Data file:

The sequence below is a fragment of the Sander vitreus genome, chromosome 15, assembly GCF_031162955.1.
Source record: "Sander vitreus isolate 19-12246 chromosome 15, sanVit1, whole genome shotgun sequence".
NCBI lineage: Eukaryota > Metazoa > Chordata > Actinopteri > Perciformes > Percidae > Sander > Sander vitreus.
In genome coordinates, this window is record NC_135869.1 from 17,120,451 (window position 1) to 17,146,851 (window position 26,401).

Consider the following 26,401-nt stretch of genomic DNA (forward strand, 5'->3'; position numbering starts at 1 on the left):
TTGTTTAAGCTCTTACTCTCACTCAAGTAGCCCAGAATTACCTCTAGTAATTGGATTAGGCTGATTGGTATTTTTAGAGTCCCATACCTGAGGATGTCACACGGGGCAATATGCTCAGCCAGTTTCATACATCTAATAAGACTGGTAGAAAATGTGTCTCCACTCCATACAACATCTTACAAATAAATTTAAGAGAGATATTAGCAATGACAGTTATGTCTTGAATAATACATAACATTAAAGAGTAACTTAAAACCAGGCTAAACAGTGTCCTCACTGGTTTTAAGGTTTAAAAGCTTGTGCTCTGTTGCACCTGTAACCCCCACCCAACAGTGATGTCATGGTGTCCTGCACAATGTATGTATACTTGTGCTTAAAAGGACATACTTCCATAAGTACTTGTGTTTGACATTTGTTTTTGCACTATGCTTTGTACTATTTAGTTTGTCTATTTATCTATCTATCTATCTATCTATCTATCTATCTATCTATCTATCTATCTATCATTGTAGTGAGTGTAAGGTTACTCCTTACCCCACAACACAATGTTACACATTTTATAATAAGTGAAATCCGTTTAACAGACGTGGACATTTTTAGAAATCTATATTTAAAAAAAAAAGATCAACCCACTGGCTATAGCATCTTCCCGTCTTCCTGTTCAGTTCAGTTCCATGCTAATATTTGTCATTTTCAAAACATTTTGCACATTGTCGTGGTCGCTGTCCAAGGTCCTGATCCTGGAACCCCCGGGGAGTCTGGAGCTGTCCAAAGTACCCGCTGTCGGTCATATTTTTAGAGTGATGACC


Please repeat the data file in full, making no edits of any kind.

The sequence below is a fragment of the Sander vitreus genome, chromosome 15, assembly GCF_031162955.1.
Source record: "Sander vitreus isolate 19-12246 chromosome 15, sanVit1, whole genome shotgun sequence".
NCBI lineage: Eukaryota > Metazoa > Chordata > Actinopteri > Perciformes > Percidae > Sander > Sander vitreus.
In genome coordinates, this window is record NC_135869.1 from 17,120,451 (window position 1) to 17,146,851 (window position 26,401).

Consider the following 26,401-nt stretch of genomic DNA (forward strand, 5'->3'; position numbering starts at 1 on the left):
TTGTTTAAGCTCTTACTCTCACTCAAGTAGCCCAGAATTACCTCTAGTAATTGGATTAGGCTGATTGGTATTTTTAGAGTCCCATACCTGAGGATGTCACACGGGGCAATATGCTCAGCCAGTTTCATACATCTAATAAGACTGGTAGAAAATGTGTCTCCACTCCATACAACATCTTACAAATAAATTTAAGAGAGATATTAGCAATGACAGTTATGTCTTGAATAATACATAACATTAAAGAGTAACTTAAAACCAGGCTAAACAGTGTCCTCACTGGTTTTAAGGTTTAAAAGCTTGTGCTCTGTTGCACCTGTAACCCCCACCCAACAGTGATGTCATGGTGTCCTGCACAATGTATGTATACTTGTGCTTAAAAGGACATACTTCCATAAGTACTTGTGTTTGACATTTGTTTTTGCACTATGCTTTGTACTATTTAGTTTGTCTATTTATCTATCTATCTATCTATCTATCTATCTATCTATCTATCTATCTATCTATCATTGTAGTGAGTGTAAGGTTACTCCTTACCCCACAACACAATGTTACACATTTTATAATAAGTGAAATCCGTTTAACAGACGTGGACATTTTTAGAAATCTATATTTAAAAAAAAAAGATCAACCCACTGGCTATAGCATCTTCCCGTCTTCCTGTTCAGTTCAGTTCCATGCTAATATTTGTCATTTTCAAAACATTTTGCACATTGTCGTGGTCGCTGTCCAAGGTCCTGATCCTGGAACCCCCGGGGAGTCTGGAGCTGTCCAAAGTACCCGCTGTCGGTCATATTTTTAGAGTGATGACC